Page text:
£28,500 settlement following a road traffic collision

We have represented Mrs X in respect of pursuing a claim against the defendant for damages for personal injury and consequential loss arising from a road traffic accident.

The accident

Mrs X was the sole occupant of the vehicle she was driving and she was wearing seatbelt. The defendant, negligently and without warning, drove into the off side of her vehicle, with sufficient force to lift her vehicle from the road. The front of her vehicle struck the near side kerb in the subsequent impact.

The injury

Our client sustained a soft tissue injury to the left wrist, a soft tissue injury to the cervical spine and a soft tissue injury to the lumbar spine with pain radiating to both feet with a subsequent diagnosis of a disc protrusion and later spinal surgery. Our client required a complex two stage spinal fusion surgery with a blood transfusion. Our medical expert stated that the accident accelerated her pre-existing asymptomatic condition (spondylolisthesis which was chronic in nature) by 3 years and therefore she would have required the spinal fusion surgery at some point in any event even if the material accident had not occurred. 

Claiming compensation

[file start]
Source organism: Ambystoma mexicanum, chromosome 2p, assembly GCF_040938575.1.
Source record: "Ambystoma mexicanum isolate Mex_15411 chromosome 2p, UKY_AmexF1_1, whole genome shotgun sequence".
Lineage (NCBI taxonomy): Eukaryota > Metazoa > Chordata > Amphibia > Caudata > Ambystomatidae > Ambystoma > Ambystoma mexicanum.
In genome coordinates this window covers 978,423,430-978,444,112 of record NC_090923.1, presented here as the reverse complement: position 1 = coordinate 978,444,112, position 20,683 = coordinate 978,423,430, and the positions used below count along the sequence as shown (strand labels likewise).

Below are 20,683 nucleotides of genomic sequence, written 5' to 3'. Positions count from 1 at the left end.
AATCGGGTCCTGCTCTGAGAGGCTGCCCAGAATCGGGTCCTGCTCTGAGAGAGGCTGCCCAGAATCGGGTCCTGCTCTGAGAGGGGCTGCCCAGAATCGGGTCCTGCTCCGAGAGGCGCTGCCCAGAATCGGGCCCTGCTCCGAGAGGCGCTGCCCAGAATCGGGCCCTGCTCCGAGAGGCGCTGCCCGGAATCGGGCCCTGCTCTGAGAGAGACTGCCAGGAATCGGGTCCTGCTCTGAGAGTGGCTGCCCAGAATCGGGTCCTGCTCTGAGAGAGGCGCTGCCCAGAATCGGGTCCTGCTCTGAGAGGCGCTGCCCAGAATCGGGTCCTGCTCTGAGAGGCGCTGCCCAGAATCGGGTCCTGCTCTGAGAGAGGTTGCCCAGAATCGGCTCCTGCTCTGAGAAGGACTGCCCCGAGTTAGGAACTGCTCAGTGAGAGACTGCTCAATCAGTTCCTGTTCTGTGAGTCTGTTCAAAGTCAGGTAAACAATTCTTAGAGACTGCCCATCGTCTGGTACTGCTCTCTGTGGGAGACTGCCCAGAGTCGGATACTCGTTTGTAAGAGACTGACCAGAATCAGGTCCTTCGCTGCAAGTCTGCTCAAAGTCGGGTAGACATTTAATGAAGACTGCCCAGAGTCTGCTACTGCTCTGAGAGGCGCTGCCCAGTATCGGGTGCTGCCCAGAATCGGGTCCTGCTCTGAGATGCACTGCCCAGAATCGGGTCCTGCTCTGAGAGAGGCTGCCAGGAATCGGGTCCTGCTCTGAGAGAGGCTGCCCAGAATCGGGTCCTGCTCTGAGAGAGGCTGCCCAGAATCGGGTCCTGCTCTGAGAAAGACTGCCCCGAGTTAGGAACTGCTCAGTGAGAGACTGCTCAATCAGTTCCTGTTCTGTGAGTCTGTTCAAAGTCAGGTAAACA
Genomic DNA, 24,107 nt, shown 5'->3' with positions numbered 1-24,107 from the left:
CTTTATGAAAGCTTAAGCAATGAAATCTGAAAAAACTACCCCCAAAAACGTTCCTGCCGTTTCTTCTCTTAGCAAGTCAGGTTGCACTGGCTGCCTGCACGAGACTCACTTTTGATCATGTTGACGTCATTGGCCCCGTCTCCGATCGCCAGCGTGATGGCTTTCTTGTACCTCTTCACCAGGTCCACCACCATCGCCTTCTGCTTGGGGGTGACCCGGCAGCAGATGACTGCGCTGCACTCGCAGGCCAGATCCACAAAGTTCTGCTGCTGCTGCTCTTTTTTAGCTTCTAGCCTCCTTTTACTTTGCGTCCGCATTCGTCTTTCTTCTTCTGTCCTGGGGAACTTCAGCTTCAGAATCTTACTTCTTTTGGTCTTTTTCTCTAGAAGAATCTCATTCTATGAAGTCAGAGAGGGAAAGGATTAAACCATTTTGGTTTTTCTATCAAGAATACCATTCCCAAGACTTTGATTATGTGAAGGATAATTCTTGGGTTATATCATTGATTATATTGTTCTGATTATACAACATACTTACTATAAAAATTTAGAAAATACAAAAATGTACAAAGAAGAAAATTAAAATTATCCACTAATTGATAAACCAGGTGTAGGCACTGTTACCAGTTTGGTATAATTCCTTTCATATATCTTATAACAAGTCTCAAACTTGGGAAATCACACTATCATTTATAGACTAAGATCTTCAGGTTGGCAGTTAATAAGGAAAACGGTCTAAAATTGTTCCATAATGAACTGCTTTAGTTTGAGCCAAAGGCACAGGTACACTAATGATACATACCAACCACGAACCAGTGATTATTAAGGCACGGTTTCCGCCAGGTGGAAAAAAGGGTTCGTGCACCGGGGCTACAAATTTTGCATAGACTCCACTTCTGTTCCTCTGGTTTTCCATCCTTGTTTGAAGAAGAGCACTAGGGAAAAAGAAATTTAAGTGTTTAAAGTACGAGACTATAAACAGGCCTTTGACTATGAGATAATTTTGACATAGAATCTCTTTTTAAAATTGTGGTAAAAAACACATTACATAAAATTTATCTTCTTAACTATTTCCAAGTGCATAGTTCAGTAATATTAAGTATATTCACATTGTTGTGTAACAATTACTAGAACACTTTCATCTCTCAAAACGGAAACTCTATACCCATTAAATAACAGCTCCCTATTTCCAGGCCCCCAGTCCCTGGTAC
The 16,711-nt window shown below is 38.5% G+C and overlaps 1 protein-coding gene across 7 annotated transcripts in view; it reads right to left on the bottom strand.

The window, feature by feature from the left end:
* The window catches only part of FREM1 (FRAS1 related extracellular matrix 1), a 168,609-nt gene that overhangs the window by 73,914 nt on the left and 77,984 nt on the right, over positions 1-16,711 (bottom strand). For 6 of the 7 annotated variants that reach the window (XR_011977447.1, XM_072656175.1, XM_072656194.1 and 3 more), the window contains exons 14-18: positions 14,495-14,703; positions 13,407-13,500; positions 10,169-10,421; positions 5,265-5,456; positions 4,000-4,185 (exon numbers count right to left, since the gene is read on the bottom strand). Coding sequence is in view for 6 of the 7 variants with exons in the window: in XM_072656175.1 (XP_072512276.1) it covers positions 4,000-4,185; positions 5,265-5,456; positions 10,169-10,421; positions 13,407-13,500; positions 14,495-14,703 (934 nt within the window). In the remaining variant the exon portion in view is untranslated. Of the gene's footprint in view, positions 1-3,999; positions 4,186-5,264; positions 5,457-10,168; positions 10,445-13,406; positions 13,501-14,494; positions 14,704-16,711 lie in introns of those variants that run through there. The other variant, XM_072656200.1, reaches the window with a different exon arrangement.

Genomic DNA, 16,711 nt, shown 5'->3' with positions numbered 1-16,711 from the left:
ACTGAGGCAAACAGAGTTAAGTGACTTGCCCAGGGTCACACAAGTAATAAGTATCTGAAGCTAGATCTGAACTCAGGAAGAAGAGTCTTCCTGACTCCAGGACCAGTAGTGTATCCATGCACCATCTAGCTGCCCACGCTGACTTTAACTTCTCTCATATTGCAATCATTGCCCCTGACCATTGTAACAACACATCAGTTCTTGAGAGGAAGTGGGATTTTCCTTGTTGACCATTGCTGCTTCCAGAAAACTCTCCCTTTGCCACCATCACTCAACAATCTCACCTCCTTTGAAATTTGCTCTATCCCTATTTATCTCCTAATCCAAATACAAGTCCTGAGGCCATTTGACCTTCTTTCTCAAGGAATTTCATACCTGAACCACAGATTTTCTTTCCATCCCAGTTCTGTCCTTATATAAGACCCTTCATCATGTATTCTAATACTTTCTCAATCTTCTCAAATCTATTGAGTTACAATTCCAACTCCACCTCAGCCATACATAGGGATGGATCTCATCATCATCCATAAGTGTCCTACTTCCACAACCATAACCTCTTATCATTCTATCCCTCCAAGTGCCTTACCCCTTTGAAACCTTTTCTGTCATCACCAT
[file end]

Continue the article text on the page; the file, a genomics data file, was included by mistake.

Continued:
Our client was left with permanent symptoms and was significantly disadvantaged on the open labour market and in her current employment. We have included ‘Smith & Manchester’ award in her claim (damages for future loss of earnings due to handicap on the open labour market). They cover the situation where the injured party is still in work by the time the case settles, but is at risk at being out of work at some point in the future. The risk of future unemployment does not have to be due to the injuries but if the injuries would make it harder for them to find another job they are regarded as having a handicap on the open labour market and compensation will normally be awarded. To be entitled to an award the injured claimants have to show that there is a serious risk that at some point in the future they will be looking for a new job and that their ability to find a job will be harder because of their disability when compared to an able bodied person. Historically Judges applied a mathematical approach to the issue, estimating how many months the injured person would be able to work because of their injuries and awarding the loss of earnings that would arise. More recently a lump sum approach has been favoured, meaning that Judges give a specific figure without explaining how it has been calculated. The Judge has to assess the degree of risk that loss of employment might occur, when and how badly the ability to find another job would be affected. Aspects such as the nature of employment, age, qualifications, length of service, length of future expected working life and the nature of any disability are all taken into account as part of the assessment.

After lengthy negotiations the claim settled out of court for £28,500.

The service was personal, professional and considered. I was treated so kindly and in the end I knew that not only had I found the right organisation but also the right person.

Boyes Turner client

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